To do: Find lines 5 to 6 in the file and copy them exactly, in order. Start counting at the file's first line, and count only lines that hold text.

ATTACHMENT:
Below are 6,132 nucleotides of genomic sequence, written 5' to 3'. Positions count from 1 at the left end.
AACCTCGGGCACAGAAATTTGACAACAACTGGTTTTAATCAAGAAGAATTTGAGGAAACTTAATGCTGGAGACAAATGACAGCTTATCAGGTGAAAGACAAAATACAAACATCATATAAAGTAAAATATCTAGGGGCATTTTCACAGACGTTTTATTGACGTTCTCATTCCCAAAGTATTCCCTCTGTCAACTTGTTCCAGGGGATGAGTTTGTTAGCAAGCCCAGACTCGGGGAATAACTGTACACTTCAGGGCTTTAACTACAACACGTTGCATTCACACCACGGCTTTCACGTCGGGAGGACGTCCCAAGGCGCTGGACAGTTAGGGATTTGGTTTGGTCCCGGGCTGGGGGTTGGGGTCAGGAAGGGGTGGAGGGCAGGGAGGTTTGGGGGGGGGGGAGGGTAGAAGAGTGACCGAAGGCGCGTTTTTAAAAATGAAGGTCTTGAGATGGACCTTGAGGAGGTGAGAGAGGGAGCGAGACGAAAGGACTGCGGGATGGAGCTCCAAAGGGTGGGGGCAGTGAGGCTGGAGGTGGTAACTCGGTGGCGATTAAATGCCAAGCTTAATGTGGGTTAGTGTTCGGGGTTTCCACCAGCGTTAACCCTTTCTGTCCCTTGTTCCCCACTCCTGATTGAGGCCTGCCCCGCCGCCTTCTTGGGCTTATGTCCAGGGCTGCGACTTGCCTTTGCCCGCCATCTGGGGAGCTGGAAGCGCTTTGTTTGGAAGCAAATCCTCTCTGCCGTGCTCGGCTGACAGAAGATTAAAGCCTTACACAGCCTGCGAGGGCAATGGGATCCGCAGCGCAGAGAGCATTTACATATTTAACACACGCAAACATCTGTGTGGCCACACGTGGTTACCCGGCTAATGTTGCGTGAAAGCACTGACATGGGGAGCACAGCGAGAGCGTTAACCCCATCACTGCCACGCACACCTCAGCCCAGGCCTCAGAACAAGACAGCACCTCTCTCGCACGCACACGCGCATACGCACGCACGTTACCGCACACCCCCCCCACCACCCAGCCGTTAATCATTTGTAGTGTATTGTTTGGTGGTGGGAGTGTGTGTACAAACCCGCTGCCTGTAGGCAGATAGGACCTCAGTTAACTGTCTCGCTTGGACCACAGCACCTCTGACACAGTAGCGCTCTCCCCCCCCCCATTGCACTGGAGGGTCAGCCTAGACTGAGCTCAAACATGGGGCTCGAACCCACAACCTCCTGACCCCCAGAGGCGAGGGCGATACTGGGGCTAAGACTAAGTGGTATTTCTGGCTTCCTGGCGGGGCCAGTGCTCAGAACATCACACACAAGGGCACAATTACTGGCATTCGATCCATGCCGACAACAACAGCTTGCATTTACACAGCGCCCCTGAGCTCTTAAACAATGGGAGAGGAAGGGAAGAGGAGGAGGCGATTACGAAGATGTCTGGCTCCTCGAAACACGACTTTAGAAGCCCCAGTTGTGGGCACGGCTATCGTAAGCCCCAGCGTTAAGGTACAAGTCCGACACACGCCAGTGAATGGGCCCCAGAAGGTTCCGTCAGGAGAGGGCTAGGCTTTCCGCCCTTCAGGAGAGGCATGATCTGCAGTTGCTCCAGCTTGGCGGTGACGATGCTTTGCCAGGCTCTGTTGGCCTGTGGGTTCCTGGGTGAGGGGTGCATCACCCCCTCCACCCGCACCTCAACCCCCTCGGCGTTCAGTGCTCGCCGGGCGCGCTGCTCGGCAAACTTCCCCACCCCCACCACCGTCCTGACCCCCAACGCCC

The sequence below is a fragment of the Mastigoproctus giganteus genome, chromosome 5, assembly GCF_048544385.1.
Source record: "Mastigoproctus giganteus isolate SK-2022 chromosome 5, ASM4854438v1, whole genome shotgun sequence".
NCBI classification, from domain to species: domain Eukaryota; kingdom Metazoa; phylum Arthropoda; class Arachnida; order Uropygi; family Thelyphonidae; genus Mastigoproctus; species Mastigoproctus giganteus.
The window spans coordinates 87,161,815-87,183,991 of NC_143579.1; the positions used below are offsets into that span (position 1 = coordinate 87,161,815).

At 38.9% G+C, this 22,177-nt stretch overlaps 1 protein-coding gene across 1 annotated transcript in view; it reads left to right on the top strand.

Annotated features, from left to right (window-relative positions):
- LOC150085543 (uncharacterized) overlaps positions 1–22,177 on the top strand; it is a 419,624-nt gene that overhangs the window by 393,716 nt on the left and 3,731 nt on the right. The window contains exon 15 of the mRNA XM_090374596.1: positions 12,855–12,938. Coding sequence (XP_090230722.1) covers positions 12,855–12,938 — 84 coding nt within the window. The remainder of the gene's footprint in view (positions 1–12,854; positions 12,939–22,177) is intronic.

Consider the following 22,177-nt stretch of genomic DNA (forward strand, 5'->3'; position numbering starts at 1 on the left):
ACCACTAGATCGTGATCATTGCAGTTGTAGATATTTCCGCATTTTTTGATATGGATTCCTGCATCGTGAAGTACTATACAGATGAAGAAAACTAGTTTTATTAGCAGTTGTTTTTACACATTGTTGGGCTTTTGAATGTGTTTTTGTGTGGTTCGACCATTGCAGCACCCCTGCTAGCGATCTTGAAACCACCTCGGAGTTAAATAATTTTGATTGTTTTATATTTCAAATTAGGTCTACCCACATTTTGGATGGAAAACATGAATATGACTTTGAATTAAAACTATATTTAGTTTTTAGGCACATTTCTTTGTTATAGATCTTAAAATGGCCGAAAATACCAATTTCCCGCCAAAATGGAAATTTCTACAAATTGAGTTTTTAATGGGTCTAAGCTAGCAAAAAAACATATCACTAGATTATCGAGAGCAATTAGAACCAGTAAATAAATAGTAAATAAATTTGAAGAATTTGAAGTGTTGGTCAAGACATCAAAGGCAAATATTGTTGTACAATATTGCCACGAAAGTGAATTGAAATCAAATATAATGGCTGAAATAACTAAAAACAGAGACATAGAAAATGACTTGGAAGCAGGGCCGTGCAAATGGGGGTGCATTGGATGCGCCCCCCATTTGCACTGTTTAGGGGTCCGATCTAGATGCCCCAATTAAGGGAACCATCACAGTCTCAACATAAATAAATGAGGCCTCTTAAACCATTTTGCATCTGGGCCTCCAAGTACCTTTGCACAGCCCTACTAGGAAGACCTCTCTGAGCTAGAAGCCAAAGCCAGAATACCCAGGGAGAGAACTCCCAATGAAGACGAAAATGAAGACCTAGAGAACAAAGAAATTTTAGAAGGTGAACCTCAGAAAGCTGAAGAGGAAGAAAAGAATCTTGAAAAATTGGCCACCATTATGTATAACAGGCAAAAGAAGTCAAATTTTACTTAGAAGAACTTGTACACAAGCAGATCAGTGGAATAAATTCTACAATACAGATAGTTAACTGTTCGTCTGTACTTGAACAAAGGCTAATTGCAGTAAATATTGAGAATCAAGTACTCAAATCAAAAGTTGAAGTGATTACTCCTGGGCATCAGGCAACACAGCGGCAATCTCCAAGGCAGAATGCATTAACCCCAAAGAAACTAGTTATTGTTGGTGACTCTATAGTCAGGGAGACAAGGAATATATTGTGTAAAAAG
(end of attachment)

NCBI classification, from domain to species: domain Eukaryota; kingdom Metazoa; phylum Arthropoda; class Arachnida; order Uropygi; family Thelyphonidae; genus Mastigoproctus; species Mastigoproctus giganteus.
The window spans coordinates 87,161,815-87,183,991 of NC_143579.1; the positions used below are offsets into that span (position 1 = coordinate 87,161,815).